Email: past clients. You never know who might need some regular content, so remind them you're at your desk.
Reach out: to former colleagues and other people you know in the industry. Word-of-mouth goes a long way when it comes to landing gigs and those who know the quality of your work are best placed to recommend you.
Update: your Twitter bio, LinkedIn profile, Contently portfolio and professional website to make sure they're fully up-to-date and reflect any new topics you now cover - editors and other clients often find writers by searching for these types of keyword phrases.
Pivot: to adapt your skillset to the changing landscape of the media. Copywriting and content marketing jobs in other industries are a great source of sustainable income, with the Freelance Content Marketing Writer Facebook group and book great places to start.
Acronym of the day
ALCS — The Authors' Licensing and Collecting Society is an organisation that claims money for writers for ‘secondary uses’ of their work - i.e. photocopies, cable retransmission, digital reproduction and educational recordings. If you've ever written anything that has been published or broadcast, you may well have monies due and now's the time to join, with the bi-annual payment for members hitting bank accounts next month. Writers have been paid hundreds of pounds in royalties from their work.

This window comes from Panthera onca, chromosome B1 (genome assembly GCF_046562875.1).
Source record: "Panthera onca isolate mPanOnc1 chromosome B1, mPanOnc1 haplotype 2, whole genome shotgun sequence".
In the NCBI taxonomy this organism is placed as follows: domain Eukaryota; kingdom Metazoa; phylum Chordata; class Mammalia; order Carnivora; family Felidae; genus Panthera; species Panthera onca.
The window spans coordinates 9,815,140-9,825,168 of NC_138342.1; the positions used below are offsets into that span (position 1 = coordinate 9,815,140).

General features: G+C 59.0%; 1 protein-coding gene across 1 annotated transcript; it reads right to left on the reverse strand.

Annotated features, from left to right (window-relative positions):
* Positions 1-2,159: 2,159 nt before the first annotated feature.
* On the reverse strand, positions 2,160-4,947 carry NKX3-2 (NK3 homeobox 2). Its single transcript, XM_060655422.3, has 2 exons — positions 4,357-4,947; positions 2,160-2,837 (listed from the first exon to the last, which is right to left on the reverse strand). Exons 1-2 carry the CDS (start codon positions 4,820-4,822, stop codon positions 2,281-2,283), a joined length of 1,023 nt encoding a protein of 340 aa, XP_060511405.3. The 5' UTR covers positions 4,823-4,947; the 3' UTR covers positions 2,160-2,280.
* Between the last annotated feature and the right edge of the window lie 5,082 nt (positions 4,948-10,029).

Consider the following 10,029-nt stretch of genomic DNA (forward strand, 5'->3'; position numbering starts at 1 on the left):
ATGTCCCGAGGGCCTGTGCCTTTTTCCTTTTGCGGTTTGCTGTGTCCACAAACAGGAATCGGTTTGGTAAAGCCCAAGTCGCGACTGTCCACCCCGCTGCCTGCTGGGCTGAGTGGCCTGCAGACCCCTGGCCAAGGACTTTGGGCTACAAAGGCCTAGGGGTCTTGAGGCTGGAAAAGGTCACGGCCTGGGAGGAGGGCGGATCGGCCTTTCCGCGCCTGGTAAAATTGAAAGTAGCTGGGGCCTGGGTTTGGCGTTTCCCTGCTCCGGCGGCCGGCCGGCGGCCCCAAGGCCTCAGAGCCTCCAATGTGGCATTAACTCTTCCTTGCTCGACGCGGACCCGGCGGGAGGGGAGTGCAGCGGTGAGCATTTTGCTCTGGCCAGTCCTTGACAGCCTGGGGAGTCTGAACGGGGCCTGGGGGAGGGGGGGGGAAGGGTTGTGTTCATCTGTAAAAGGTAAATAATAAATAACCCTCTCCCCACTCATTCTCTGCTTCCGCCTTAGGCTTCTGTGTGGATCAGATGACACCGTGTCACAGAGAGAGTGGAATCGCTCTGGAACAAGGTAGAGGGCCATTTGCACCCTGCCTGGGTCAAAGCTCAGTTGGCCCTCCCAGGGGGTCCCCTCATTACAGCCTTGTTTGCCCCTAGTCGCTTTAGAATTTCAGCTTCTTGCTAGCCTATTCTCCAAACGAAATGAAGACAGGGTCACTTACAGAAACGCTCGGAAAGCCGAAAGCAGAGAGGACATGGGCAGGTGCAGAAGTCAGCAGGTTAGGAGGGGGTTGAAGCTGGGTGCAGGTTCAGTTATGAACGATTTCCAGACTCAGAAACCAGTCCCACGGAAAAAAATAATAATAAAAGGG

Breathtaking — Struggling with respiration because you’re at an altitude sickness inducing elevation? No? Find a better adjective.
We were pleased to see the National Trust showing leadership around the very real - and oft-ignored - topic of how many of their properties have roots in slavery.
Find out how you can cycle/walk/paddle your way towards helping rangers in Africa whose livelihoods have been devastated by the pandemic with the wonderful initiative, Ride4Rangers. You can donate here to support Lottie's own fundraising paddling efforts as she kayaks 10km along the Thames this weekend.
This dark piece shines a light on the Chinese government's sinister use of press trips to refute claims of human rights abuses in the Xinjiang province.